Facebook Twitter

Donate to BlackPast Blog
  • African American History
  • African American History in the West
  • Global African History
  • Perspectives

NOTE: will not disclose, use, give or sell any of the requested information to third parties.

3 + 0 =
Solve this simple math problem and enter the result. E.g. for 1+3, enter 4.

NAAAS & Affiliates 27th Joint National Conference

Shop Amazon and help in the Classroom

Danenberg, Sophia (1972- )

Image ownership: Public Domain

In 2006 Sophia Danenberg became the first African American and first black woman from anywhere in the world to climb the highest mountain in the world, Mount Everest in the Himalayas (Nepal).  

Sophia Marie Scott was born in 1972 in Homewood, Illinois (a southern suburb of Chicago) to a Japanese mother and black father. She attended Homewood-Flossmoor High School, graduating in 1990.  Danenberg then studied environmental sciences and public policy at Harvard University, graduating in 1994, before going on to Keio University in Tokyo as a Fulbright Fellow. Danenberg then began her professional career with United Technologies in Japan and China, managing energy and indoor air quality projects, before moving to Hartford, Connecticut where she worked in green technology research programs at United Technologies.  

Danenberg became involved in mountaineering in 1999 after a childhood friend encouraged her to try rock climbing.  During this two year period, while doing technical climbs through her local Appalachian Mountain Club Chapter, she met her future husband David Danenberg.

Danenberg's first major climb was at Mount Rainier in Washington State in 2002.  Over the next two years she and David scaled Kilimanjaro (Kenya) 2002, Mount Baker, Washington, 2003, and Mount Kenya, 2003.  In 2005 she scaled five peaks: Grand Teton (Wyoming), Mount Katahdin (Maine), Mount McKinley (Alaska), Mount Tasman (New Zealand), and Ama Dablam (Nepal).

In the spring of 2006, at age 34, with one week of planning, Sophia Danenberg began the climb of Mount Everest in the Nepal, the highest mountain in the world at 29,000 feet. Danenberg, along with eight people, signed up for an “unguided” climb which gave her the help of two Sherpas, weather reports, food, and oxygen.  Danenberg carried her own gear and pitched her own tent.  She had no guide on the climb to make decisions for her. On May 19, 2006, after two months climbing, she and her party reached the summit of Mount Everest.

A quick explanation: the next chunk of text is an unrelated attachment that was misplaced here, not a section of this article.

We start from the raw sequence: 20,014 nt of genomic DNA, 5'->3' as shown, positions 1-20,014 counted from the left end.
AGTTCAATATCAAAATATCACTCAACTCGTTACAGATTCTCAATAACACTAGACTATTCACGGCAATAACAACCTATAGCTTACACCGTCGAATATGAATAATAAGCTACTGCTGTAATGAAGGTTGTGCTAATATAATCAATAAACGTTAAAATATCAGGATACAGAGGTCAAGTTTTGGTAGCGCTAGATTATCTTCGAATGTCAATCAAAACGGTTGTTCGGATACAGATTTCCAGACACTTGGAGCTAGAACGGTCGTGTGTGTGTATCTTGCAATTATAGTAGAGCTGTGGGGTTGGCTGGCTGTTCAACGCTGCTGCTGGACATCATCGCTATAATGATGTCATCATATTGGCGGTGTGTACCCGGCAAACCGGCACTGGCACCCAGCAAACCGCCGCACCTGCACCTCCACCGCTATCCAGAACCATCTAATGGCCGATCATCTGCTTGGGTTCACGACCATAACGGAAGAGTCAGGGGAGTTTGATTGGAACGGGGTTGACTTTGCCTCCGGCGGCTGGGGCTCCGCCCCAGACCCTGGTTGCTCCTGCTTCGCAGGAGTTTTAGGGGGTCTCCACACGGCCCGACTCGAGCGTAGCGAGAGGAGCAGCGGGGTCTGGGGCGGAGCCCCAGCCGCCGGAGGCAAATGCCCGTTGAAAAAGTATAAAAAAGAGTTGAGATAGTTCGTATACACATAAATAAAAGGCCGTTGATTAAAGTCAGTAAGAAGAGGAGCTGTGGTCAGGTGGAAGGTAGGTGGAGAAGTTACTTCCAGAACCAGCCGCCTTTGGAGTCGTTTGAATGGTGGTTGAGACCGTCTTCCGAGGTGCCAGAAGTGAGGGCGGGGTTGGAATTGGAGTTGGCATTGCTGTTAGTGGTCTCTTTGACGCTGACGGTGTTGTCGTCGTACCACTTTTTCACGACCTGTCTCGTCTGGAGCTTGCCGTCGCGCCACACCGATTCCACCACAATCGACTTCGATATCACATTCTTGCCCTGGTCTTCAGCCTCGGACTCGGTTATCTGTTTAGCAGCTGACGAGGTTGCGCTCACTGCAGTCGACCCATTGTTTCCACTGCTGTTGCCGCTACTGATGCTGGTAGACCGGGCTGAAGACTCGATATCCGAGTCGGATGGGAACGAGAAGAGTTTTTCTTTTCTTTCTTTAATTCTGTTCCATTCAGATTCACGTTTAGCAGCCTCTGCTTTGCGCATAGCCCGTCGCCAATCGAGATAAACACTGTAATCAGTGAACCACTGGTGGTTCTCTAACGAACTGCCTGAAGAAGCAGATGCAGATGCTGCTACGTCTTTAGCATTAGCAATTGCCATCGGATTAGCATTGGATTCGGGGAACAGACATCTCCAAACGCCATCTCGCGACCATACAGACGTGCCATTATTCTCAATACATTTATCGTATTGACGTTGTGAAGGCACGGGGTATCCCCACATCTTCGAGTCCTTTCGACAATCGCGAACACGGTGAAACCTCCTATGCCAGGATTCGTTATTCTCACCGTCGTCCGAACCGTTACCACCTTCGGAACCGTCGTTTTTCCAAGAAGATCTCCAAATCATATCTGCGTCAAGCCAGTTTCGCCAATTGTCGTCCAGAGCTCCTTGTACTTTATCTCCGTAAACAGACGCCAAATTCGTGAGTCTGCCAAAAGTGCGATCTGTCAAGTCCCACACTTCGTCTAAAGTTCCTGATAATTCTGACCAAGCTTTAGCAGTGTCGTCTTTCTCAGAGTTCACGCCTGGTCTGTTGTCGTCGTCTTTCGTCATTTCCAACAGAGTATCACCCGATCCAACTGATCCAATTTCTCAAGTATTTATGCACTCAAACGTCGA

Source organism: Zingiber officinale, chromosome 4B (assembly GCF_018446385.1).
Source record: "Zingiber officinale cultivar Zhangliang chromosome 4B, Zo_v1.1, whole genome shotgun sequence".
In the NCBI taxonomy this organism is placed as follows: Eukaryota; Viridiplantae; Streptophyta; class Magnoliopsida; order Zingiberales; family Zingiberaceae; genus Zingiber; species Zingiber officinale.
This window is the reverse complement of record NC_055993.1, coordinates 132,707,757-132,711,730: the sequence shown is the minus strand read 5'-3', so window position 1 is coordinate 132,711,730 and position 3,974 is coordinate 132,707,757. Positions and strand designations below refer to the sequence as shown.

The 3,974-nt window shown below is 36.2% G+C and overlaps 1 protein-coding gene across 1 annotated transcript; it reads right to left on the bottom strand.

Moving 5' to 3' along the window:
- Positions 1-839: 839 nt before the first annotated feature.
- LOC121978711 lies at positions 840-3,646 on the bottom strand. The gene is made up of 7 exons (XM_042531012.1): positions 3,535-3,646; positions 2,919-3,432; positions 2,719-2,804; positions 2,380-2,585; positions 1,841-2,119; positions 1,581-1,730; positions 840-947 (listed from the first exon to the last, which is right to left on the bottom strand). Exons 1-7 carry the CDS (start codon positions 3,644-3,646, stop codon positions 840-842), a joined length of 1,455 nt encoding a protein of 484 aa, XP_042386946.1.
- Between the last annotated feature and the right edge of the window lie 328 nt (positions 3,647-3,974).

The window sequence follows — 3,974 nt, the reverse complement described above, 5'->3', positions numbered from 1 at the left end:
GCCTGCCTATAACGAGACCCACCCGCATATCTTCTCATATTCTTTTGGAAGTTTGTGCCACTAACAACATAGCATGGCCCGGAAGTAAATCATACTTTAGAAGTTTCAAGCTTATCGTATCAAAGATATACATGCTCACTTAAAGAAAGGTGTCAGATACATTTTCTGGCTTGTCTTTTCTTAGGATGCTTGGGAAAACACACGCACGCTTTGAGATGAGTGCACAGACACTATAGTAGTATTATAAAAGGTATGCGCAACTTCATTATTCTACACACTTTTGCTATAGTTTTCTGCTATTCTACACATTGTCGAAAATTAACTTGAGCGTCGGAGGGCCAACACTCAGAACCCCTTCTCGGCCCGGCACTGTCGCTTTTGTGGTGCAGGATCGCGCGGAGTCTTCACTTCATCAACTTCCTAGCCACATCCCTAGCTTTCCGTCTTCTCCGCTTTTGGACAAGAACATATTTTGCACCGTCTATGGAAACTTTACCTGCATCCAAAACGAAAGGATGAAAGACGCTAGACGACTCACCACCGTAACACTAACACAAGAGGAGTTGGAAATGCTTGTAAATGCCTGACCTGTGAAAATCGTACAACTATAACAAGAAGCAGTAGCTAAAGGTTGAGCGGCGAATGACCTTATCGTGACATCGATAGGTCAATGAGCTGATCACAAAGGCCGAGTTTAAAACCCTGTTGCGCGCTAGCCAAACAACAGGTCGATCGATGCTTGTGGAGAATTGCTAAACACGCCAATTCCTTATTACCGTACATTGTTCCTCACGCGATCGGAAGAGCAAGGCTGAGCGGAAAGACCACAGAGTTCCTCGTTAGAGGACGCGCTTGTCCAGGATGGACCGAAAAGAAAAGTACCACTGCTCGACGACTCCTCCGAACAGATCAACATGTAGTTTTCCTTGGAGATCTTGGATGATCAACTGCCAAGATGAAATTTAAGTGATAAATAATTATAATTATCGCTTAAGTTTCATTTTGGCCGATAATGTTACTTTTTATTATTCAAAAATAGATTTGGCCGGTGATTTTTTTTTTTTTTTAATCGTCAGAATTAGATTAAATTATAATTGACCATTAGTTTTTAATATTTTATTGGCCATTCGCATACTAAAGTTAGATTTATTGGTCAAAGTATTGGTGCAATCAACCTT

Danenberg, who had as of 2008 climbed 19 peaks, is now responsible for legislative and regulatory affairs for Global Environmental, Health, and Safety (EH&S) at United Technologies’ Pratt & Whitney division. She is currently pursuing a master’s in economics at the University of Connecticut, as well as working with Hartford, Connecticut inner city programs. Most recently, Danenberg campaigned for Democratic Party Candidate Barack Obama in the 2008 Presidential Election and became a delegate to the Democratic National Convention in Denver, Colorado.

Carly A. Mullady, "Never Underestimate Yourself, and Never Let Others Underestimate You," Southtown Star Newspaper, Chicago (Sunday, February 3, 2008), p. 3; Teresa Pelham, "Glastonbury Woman Makes History With Everest Climb," The Hartford Courant  (Monday, November 13, 2006);; Jeffrey Felshman, "Up Everest, Quietly" Our Town (2006),


University of Sussex (England)

Entry Categories:

Copyright 2007-2017 - v3.0 NDCHost - California | | Your donations help us to grow. | We welcome your suggestions. | Mission Statement is an independent non-profit corporation 501(c)(3). It has no affiliation with the University of Washington. is supported in part by a grant from Humanities Washington, a state-wide non-profit organization supported by the National Endowment for the Humanities, the state of Washington, and contributions from individuals and foundations.